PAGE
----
We take a break for a snack lunch. We are feeling more comfortable in our wilderness surroundings and decide to split up for an afternoon painting session. Gini wants to work on her forest painting back at Our Quiet Place and I’m determined to do the “River Glow” painting as the sun goes down. We check with each other to make sure we each have our bear spray with us.
I still have a couple of hours before the light is right. Time to write in my journal in the shade. It’s another hot one today. How fortunate we are to have such great weather during this wilderness adventure. The sun is blazing so the umbrella is positioned to give shade to my backpack, my box of art supplies and myself—no small feat! I wear nylon long pants and long sleeve shirt because the little black flies are relentless.
The time is approaching so I set up my easel in position. I realize that the water in the river is dropping, day after day. Puddles are shrinking—it all happens so quickly if one is watching and paying attention.
To begin the painting, I block in the shapes of the landscape elements based on my photo of 2 days ago. The foreground puddle has shrunken significantly and it’s an important part of the composition so I use my photo. I plan to do a time-lapse of this painting session and I have my cell phone set up on a tripod so that if films over my shoulder.
As I’m working I’m startled by two teen boys who suddenly show up. After 4 days of not seeing anyone except rafters as they float by, I literally jump when they say hello. They are friendly but I’m wary. They seem harmless but they don’t explain who they are. We exchange a few pleasantries and I have to shut off my time-lapse on my phone which had just started recording.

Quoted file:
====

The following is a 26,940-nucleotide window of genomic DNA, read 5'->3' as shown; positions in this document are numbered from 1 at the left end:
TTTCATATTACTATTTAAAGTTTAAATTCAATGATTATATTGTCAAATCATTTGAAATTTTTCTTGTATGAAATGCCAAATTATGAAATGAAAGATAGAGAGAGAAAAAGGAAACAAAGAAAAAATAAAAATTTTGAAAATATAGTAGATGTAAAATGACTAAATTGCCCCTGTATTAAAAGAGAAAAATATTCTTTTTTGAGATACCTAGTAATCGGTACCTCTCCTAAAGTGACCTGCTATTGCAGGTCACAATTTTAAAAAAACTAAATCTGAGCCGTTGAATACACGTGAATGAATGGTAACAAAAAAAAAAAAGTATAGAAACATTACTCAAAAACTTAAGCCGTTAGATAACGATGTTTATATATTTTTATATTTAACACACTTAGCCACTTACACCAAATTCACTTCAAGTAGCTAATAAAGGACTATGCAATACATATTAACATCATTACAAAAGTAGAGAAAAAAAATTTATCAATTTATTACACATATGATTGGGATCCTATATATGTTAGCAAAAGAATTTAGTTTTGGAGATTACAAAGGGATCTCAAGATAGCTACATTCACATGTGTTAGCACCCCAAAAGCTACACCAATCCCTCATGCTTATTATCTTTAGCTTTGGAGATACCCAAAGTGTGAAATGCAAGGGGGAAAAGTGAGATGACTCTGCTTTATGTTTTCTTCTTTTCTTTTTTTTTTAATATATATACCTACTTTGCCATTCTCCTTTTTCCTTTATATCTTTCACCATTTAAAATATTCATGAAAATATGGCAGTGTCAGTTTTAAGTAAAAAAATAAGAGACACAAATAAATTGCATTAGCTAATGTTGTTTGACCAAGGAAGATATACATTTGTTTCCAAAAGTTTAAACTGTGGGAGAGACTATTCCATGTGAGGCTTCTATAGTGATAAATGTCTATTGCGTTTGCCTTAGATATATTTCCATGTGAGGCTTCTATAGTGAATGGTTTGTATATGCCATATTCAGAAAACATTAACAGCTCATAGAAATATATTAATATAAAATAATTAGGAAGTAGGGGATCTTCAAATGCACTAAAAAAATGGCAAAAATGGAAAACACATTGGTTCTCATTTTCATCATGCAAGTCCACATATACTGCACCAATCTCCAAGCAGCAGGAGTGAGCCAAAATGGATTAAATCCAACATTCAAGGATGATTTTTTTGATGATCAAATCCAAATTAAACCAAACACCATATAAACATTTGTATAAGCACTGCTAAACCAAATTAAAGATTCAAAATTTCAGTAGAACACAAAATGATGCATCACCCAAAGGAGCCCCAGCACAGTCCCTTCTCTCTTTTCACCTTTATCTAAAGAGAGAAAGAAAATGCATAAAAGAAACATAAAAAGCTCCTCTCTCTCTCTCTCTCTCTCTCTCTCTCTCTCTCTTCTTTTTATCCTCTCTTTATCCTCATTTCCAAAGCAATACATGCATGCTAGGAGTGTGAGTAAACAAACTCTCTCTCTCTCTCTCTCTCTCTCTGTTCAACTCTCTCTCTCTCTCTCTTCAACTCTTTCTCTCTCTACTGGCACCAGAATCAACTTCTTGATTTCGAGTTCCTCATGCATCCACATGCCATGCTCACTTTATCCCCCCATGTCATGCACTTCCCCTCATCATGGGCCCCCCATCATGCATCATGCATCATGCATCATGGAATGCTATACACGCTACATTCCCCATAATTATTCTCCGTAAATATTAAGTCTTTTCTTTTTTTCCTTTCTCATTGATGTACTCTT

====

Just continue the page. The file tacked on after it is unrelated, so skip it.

The boys leave and then Gini comes down from the rock and tells me they are part of 15 or so Boy Scouts. Soon three men show up on the beach and give us the story. They are the adult Scouts overseeing the troupe. They are all from Houston, Texas, and they will be rafting down the river. They made a wrong turn and should have gone down to the river at the fork in the trail which is at least 1/2 mile back or more.
The adults are allowing the boys to make the decisions and solve their situation. It’s part of the badge they are earning for this adventure. The boys have to demonstrate decision-making skills and problem solving. They are all tired but there isn’t room here on our rock or in Our Quiet Place for them all to camp. And I certainly prefer not to have 18 guys using our outhouse. Not to mention that we have been warned by the Forest Rangers not to let anyone inside the cabin or stay with us. We wish them good luck as they leave walking up the trail back the way they came.
I can finally go back to my painting and start my time-lapse again. Gini goes up to the cabin to take a bath. We brought along a solar shower which has been sitting out in the sun all day. It heats up the water nicely.
I develop the painting and finally the light starts to happen! I can’t believe how fast the sun moves. I have been waiting for 2-3 hours for just the right light and I get 10 minutes of the glow on the river.
In this time-lapse video, I started and stopped it numerous times and my wonderful husband stitched them all together. At the end of the video, you’ll notice the light has changed—the sun has moved behind the mountain and the slope opposite me is in shadow. I continue to work on the piece from memory, recording the light on the water.
Although I didn’t finish the painting onsite, I worked on it at home in my studio. I also did a large version of it for the “2 Sides to Every Story” exhibit. This is the final painting.